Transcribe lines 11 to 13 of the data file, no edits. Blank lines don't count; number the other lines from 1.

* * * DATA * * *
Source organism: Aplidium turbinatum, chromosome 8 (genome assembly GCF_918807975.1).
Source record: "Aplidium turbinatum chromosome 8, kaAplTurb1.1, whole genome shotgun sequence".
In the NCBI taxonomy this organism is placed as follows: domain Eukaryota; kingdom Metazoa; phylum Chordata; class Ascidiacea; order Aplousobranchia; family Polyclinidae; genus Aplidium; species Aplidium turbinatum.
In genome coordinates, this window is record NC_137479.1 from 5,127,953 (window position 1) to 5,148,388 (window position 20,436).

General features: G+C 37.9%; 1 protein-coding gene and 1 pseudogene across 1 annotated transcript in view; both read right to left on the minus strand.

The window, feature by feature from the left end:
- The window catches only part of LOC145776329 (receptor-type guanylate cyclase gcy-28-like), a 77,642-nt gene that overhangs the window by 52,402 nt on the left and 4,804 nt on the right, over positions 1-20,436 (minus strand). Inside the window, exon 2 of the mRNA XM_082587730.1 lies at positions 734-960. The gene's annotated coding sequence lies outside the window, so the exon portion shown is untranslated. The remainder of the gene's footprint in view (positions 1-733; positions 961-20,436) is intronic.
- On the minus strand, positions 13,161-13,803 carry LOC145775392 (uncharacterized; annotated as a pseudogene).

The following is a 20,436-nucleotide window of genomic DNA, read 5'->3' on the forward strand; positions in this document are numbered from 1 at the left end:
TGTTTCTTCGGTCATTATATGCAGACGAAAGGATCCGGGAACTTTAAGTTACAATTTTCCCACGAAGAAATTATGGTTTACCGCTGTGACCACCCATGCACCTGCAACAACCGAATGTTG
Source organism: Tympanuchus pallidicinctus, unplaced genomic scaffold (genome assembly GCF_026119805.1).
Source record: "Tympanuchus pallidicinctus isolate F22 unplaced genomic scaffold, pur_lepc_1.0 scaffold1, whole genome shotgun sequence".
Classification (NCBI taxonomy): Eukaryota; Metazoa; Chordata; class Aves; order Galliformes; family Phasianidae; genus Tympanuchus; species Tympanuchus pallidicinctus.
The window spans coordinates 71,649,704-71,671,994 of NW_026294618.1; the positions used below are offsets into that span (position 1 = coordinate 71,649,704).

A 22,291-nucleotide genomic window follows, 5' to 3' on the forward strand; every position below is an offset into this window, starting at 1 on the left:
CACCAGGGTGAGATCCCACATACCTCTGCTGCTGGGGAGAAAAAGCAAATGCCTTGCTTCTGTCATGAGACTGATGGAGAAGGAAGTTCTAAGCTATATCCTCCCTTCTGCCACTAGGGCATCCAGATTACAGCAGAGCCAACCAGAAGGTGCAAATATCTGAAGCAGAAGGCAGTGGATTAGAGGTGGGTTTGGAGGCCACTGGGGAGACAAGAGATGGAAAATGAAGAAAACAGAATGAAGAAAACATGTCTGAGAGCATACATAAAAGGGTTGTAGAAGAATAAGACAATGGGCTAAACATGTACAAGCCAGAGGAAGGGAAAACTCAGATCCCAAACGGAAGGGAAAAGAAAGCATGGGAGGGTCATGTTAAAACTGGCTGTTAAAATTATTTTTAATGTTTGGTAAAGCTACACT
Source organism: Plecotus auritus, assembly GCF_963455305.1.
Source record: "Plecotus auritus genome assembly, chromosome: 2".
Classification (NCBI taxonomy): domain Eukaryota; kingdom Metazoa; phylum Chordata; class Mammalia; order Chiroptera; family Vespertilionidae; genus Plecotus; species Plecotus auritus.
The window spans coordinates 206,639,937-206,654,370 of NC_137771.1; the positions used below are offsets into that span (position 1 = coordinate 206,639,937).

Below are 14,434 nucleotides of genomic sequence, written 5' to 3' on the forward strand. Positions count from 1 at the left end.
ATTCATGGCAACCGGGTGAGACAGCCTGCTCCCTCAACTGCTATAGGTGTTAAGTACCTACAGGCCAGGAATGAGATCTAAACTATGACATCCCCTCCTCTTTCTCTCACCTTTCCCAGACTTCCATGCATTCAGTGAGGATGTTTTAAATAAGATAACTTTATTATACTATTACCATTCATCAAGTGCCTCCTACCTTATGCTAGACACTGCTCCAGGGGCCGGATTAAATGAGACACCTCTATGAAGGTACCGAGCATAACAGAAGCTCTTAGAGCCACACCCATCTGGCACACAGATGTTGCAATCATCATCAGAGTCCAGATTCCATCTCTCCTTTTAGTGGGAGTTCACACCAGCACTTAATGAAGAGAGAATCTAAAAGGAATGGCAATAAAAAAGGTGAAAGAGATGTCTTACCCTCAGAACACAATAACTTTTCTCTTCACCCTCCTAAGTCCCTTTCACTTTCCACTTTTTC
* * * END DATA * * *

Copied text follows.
Source organism: Tympanuchus pallidicinctus, unplaced genomic scaffold (genome assembly GCF_026119805.1).
Source record: "Tympanuchus pallidicinctus isolate F22 unplaced genomic scaffold, pur_lepc_1.0 scaffold1, whole genome shotgun sequence".
Classification (NCBI taxonomy): Eukaryota; Metazoa; Chordata; class Aves; order Galliformes; family Phasianidae; genus Tympanuchus; species Tympanuchus pallidicinctus.